So beautiful it made me cry, happy tears. Thank you so much x Beltane blessings to you and yours x
  • Karen Clark
    Karen Clark says #
    I am so glad Jane! You are very welcome! Happy Beltane to you!
  • Critter
    Critter says #
    Its a beautiful article, but I wonder if you might have overgeneralized a bit? I can't see the Green Man as you described him inte
  • Karen Clark
    Karen Clark says #
    Good comment, and hard to properly address in this small comment space. The post is meant to inspire rather than to speak to every
  • Thesseli
    Thesseli says #
    This was absolutely and utterly beautiful.

Posted by on in Paths Blogs
What do you call a Minoan midwinter god?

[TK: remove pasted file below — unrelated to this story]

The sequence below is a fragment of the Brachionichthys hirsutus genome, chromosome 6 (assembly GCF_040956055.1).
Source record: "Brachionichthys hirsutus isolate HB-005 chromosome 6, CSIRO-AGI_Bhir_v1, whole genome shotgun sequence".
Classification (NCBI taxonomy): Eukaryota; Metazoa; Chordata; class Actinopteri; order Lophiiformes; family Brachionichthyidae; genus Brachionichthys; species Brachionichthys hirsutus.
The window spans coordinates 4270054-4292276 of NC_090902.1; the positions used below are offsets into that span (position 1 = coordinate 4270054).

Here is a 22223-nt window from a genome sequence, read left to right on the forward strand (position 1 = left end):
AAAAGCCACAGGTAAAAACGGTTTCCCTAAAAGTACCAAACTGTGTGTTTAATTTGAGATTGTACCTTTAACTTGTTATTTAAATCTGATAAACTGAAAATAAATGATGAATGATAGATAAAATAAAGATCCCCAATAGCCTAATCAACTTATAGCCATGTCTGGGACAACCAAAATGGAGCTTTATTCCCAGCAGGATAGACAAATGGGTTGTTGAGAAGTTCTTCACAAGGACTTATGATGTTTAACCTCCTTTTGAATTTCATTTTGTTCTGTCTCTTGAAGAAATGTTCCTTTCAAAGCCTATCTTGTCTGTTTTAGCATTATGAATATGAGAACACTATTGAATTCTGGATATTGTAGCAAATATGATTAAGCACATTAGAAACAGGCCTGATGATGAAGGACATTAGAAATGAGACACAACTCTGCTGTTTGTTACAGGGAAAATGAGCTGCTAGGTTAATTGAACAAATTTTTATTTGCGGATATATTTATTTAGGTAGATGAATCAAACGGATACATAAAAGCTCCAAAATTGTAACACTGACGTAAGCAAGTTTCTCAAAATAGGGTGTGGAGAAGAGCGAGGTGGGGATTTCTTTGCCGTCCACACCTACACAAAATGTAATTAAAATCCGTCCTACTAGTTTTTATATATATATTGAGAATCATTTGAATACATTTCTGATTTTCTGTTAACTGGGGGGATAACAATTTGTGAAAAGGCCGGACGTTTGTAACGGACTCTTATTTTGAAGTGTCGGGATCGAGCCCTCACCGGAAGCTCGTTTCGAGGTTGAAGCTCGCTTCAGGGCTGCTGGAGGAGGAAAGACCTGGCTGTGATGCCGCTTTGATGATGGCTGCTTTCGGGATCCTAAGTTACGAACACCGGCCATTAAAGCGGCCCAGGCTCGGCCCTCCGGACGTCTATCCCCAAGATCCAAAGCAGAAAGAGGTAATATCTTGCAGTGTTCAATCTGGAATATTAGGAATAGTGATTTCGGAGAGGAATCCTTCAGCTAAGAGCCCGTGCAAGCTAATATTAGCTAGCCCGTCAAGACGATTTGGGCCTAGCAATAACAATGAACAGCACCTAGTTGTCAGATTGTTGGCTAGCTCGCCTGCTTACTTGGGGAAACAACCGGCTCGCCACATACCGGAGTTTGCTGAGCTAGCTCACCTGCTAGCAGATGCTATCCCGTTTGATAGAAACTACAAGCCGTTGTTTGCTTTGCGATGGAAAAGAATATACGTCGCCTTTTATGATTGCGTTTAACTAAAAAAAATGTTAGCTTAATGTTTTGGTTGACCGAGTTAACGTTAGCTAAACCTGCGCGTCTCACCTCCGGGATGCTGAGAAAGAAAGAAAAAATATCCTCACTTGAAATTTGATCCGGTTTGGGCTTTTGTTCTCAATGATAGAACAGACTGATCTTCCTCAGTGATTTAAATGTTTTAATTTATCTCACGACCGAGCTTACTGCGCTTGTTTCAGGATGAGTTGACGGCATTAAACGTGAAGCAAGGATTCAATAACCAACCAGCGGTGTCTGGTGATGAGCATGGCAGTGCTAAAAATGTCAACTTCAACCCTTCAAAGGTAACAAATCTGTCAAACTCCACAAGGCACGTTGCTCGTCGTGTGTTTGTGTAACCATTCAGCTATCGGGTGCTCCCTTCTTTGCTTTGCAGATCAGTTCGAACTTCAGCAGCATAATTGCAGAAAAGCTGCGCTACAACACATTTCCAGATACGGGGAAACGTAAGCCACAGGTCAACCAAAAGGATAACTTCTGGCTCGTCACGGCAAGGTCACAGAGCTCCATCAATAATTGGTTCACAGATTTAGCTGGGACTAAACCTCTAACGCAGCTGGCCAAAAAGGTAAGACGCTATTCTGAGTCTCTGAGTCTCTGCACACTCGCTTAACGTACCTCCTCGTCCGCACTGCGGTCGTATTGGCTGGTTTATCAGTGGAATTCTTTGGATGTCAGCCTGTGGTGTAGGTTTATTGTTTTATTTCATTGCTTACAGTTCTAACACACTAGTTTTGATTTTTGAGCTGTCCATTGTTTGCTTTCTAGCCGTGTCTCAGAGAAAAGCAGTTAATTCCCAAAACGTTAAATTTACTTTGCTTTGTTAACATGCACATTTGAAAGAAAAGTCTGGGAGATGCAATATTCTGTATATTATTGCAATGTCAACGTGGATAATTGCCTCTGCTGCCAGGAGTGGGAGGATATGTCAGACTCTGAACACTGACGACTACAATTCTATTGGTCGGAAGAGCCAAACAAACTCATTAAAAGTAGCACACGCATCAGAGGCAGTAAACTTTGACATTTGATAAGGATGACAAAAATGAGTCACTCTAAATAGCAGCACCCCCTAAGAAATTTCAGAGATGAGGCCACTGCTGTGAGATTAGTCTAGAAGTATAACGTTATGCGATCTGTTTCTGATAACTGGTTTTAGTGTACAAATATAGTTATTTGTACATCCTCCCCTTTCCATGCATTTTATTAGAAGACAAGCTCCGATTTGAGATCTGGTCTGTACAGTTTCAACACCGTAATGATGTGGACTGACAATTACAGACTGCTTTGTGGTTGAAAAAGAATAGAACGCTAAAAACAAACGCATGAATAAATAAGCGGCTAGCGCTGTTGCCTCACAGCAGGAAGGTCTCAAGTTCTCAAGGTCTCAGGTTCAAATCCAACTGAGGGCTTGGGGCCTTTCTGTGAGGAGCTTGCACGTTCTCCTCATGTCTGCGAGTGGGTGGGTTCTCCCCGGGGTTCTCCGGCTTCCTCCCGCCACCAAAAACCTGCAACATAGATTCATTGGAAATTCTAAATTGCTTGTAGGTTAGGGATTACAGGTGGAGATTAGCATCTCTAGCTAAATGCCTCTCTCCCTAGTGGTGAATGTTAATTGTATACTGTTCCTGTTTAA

I've talked before about the names the ancient Minoans used for their gods, here and here, and the difficulties of trying to figure out what those original names were. All we really have to go on is the administrative texts written in Linear B by the Myceneans (or their Minoan scribes). So all that information is filtered through the lens of the Mycenaean Greeks. Case in point: Dionysus.

He's very apropos for today - Winter Solstice - since this is his birthday in the Minoan sacred calendar, when he is born to the great mother goddess Rhea in her cave at sunrise. If you want to view the Minoan pantheon in terms of hierarchy, you'd have to say Rhea is at the top (at least, of the earthbound and Underworld gods - the ocean goddess Posidaeja and the cosmic goddess Ourania could be considered to be "above" her but that's another blog post).

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  • Gwion Raven
    Gwion Raven says #
    Thank you. I very much enjoyed this piece